Just over two years ago, then-Vice President Joe Biden announced that he would not run to succeed President Barack Obama in the 2016 presidential election. This week, he admitted he regrets that he doesn't currently occupy the Oval Office given the potential he sees in the United States. "I regret that I am not president because I think there is so much opportunity," Biden told Oprah Winfrey in a clip from an OWN Network interview aired exclusively by Good Morning America on Thursday. "I think America is so incredibly well-positioned." Biden, who served eight years as Obama's vice president after 36 years in the U.S. Senate, said he did not have second thoughts, however, about the reason why he passed up the opportunity to enter the race. "I don't regret the decision I made because it was the right decision for my family," he said. read more
You know Republicans are intellectually confused when they send out press releases defending a top marginal income-tax rate of nearly 50%. Yet that's what they were up to this weekend as they tried to justify their bubble bracket tax rate of 45.6% after our criticism on Saturday.
We called it a stealth tax rate because it's buried in the fine print of the Ways and Means proposal. It also isn't part of the tax simplification story Republicans are selling by publicly claiming the House reform shrinks the individual code to four rates from seven. But caught out by our reporting, they are now denying that the fifth rate is stealthy while defending it as good policy.
The 45.6% is a bubble rate because it applies to tax-filing couples who make between $1.2 million and $1.6 million (above $1 million for single filers). read more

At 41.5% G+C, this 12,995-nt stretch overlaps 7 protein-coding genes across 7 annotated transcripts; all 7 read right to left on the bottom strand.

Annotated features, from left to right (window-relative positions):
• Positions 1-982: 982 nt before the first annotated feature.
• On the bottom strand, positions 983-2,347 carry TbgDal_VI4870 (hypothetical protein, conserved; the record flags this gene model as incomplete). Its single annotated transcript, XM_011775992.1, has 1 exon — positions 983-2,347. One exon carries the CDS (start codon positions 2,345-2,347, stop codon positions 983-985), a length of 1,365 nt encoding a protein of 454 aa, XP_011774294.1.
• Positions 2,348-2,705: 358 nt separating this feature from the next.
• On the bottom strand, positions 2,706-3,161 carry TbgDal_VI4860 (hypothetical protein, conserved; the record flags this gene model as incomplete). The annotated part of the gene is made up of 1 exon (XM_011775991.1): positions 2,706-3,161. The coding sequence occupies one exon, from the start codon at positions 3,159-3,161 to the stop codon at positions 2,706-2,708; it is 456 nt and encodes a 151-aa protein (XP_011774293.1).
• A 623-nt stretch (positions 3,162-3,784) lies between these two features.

The longtime Democratic leader thinks the key to taking back the House in 2018 is avoiding the president's distractions.
Pelosi is eager to show her party can govern -- in contrast to the chaos surrounding Trump -- and believes that a reputation as the "No Drama Democrats" is key to taking back the House in 2018 and whisking her backing into the speaker's chair.
While not an official slogan, Pelosi has discussed the strategy broadly in recent leadership and caucus meetings, urging members to avoid talk of impeachment and resist taking Trump's bait on whatever topic is dominating his Twitter feed that day.
"There's nothing any of us can say in Congress that is going to change people's view of Donald Trump," said freshman Rep. Ro Khanna, a Silicon Valley progressive who agrees with Pelosi's strategy. "What they need is us to help them form their view of whether the Democratic Party is ready to lead." read more
On n the morning of October 5th, President Trump was on one of his Twitter rants from the White House, denying as "fake news" an NBC report that his Secretary of State, Rex Tillerson, had called him a "moron" and threatened to resign. Elsewhere in Washington, the drama over whether Tillerson was actually on his way out threatened to overwhelm other news stories for a second straight day. But, when I arrived at the townhouse of Stanley Greenberg, the veteran Democratic strategist, on Capitol Hill, later that morning, it was not the distractions of the Trump White House that had him worked up. Greenberg was still fuming about Hillary Clinton.
Clinton was guilty of "malpractice" in how she conducted her 2016 Presidential campaign, Greenberg told me. read more
In the early run-up to 2020, would-be candidates are skipping Iowa and New Hampshire for a new set of must-stop destinations: big battleground states like Florida, Ohio and Michigan. Wary of planting a Trump-sized target on their backs so far out from the election, many potential 2020 hopefuls are avoiding headline-drawing trips to traditional primary-season destinations like Des Moines, Manchester, Columbia and Las Vegas. Instead, at least half a dozen Democrats with the potential to become serious contenders -- including Sens. Elizabeth Warren of Massachusetts, Kamala Harris of California and Cory Booker of New Jersey -- have been quietly visiting battleground states that will likely be front-and-center in the next presidential election. read more